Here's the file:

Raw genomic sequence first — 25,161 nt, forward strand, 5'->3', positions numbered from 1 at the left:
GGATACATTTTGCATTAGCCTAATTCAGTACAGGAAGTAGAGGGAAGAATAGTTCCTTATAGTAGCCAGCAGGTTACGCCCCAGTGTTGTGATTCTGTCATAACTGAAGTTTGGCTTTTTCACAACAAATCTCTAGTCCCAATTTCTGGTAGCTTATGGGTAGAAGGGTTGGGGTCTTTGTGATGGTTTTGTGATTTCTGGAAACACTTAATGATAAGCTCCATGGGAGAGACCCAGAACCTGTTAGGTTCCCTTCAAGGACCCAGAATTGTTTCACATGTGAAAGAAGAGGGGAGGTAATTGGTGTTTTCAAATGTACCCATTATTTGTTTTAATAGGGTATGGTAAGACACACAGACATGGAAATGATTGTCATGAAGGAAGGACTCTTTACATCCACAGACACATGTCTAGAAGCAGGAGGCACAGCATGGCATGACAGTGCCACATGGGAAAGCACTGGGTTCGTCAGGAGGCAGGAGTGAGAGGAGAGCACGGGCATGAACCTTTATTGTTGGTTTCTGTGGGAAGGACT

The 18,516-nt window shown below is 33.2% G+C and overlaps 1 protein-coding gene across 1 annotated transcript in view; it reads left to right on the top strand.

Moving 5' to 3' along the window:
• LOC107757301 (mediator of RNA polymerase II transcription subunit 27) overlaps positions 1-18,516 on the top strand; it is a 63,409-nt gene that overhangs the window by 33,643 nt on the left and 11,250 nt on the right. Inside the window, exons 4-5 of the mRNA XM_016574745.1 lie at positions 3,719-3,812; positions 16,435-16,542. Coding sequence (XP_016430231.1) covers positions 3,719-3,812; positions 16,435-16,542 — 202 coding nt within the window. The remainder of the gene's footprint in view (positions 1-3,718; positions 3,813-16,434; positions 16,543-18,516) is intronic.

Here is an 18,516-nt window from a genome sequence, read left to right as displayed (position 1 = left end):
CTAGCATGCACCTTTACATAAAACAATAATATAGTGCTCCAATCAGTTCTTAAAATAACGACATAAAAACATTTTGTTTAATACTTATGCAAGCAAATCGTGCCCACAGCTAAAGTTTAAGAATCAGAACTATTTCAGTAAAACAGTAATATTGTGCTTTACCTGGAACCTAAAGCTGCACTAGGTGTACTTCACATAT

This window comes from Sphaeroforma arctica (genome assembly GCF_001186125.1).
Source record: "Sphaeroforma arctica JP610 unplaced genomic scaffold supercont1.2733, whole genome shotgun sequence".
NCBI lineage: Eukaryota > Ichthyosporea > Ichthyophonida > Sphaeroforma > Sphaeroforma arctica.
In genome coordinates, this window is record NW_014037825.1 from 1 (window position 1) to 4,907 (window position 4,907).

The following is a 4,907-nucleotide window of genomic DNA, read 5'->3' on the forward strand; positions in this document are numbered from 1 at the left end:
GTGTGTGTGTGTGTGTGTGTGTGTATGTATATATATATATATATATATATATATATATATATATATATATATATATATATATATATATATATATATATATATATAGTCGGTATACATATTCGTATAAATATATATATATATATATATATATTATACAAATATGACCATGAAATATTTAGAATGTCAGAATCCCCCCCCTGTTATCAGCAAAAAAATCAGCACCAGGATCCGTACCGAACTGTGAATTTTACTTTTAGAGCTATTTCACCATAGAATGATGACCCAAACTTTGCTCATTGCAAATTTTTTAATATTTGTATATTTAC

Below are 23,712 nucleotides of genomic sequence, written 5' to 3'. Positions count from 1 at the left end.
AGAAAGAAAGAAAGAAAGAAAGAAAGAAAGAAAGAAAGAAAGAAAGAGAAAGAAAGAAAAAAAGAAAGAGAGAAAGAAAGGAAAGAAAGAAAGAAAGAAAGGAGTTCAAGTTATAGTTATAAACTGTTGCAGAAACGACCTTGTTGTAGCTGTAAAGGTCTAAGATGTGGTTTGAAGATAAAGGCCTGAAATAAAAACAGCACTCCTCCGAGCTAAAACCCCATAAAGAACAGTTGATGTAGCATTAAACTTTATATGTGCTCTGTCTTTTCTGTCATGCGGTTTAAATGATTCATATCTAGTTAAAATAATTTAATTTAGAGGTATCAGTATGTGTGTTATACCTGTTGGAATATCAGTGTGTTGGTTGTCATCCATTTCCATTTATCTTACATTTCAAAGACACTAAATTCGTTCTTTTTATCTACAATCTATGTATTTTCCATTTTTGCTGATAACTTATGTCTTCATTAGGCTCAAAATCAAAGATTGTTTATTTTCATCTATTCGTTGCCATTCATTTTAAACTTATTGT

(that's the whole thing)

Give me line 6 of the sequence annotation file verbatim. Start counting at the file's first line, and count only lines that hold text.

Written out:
Here is an 18,516-nt window from a genome sequence, read left to right as displayed (position 1 = left end):